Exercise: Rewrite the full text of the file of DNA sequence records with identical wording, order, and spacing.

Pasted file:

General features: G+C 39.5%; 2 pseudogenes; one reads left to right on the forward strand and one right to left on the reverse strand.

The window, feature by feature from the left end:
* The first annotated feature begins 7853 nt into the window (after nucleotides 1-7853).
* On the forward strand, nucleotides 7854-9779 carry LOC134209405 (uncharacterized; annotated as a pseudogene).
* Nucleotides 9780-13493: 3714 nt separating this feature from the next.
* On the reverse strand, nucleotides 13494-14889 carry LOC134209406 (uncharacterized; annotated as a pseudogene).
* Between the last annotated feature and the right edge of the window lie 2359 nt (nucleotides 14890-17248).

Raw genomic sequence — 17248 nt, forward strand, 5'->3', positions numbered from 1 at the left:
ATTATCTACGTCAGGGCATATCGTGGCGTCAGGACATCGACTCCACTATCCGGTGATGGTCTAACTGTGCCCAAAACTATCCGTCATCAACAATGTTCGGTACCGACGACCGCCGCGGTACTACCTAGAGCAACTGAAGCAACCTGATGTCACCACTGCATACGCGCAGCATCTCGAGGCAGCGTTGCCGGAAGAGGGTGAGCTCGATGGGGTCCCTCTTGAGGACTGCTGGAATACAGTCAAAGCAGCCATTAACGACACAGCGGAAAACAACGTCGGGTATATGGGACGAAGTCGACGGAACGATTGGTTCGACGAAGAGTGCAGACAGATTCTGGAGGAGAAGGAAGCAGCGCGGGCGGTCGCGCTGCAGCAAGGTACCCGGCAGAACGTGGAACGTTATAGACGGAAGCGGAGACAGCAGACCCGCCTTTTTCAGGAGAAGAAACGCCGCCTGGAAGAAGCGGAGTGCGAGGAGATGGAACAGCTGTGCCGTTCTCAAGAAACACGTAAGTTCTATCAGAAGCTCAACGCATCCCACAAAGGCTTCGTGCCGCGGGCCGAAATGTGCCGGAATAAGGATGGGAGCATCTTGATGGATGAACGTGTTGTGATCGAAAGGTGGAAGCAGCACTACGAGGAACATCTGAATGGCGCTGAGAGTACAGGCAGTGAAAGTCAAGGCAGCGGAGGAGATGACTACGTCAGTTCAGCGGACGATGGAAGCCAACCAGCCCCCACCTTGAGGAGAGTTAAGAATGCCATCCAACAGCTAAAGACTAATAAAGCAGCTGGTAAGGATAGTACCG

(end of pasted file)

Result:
General features: G+C 39.5%; 2 pseudogenes; one reads left to right on the forward strand and one right to left on the reverse strand.

The window, feature by feature from the left end:
* The first annotated feature begins 7853 nt into the window (after nucleotides 1-7853).
* On the forward strand, nucleotides 7854-9779 carry LOC134209405 (uncharacterized; annotated as a pseudogene).
* Nucleotides 9780-13493: 3714 nt separating this feature from the next.
* On the reverse strand, nucleotides 13494-14889 carry LOC134209406 (uncharacterized; annotated as a pseudogene).
* Between the last annotated feature and the right edge of the window lie 2359 nt (nucleotides 14890-17248).

Raw genomic sequence — 17248 nt, forward strand, 5'->3', positions numbered from 1 at the left:
ATTATCTACGTCAGGGCATATCGTGGCGTCAGGACATCGACTCCACTATCCGGTGATGGTCTAACTGTGCCCAAAACTATCCGTCATCAACAATGTTCGGTACCGACGACCGCCGCGGTACTACCTAGAGCAACTGAAGCAACCTGATGTCACCACTGCATACGCGCAGCATCTCGAGGCAGCGTTGCCGGAAGAGGGTGAGCTCGATGGGGTCCCTCTTGAGGACTGCTGGAATACAGTCAAAGCAGCCATTAACGACACAGCGGAAAACAACGTCGGGTATATGGGACGAAGTCGACGGAACGATTGGTTCGACGAAGAGTGCAGACAGATTCTGGAGGAGAAGGAAGCAGCGCGGGCGGTCGCGCTGCAGCAAGGTACCCGGCAGAACGTGGAACGTTATAGACGGAAGCGGAGACAGCAGACCCGCCTTTTTCAGGAGAAGAAACGCCGCCTGGAAGAAGCGGAGTGCGAGGAGATGGAACAGCTGTGCCGTTCTCAAGAAACACGTAAGTTCTATCAGAAGCTCAACGCATCCCACAAAGGCTTCGTGCCGCGGGCCGAAATGTGCCGGAATAAGGATGGGAGCATCTTGATGGATGAACGTGTTGTGATCGAAAGGTGGAAGCAGCACTACGAGGAACATCTGAATGGCGCTGAGAGTACAGGCAGTGAAAGTCAAGGCAGCGGAGGAGATGACTACGTCAGTTCAGCGGACGATGGAAGCCAACCAGCCCCCACCTTGAGGAGAGTTAAGAATGCCATCCAACAGCTAAAGACTAATAAAGCAGCTGGTAAGGATAGTACCG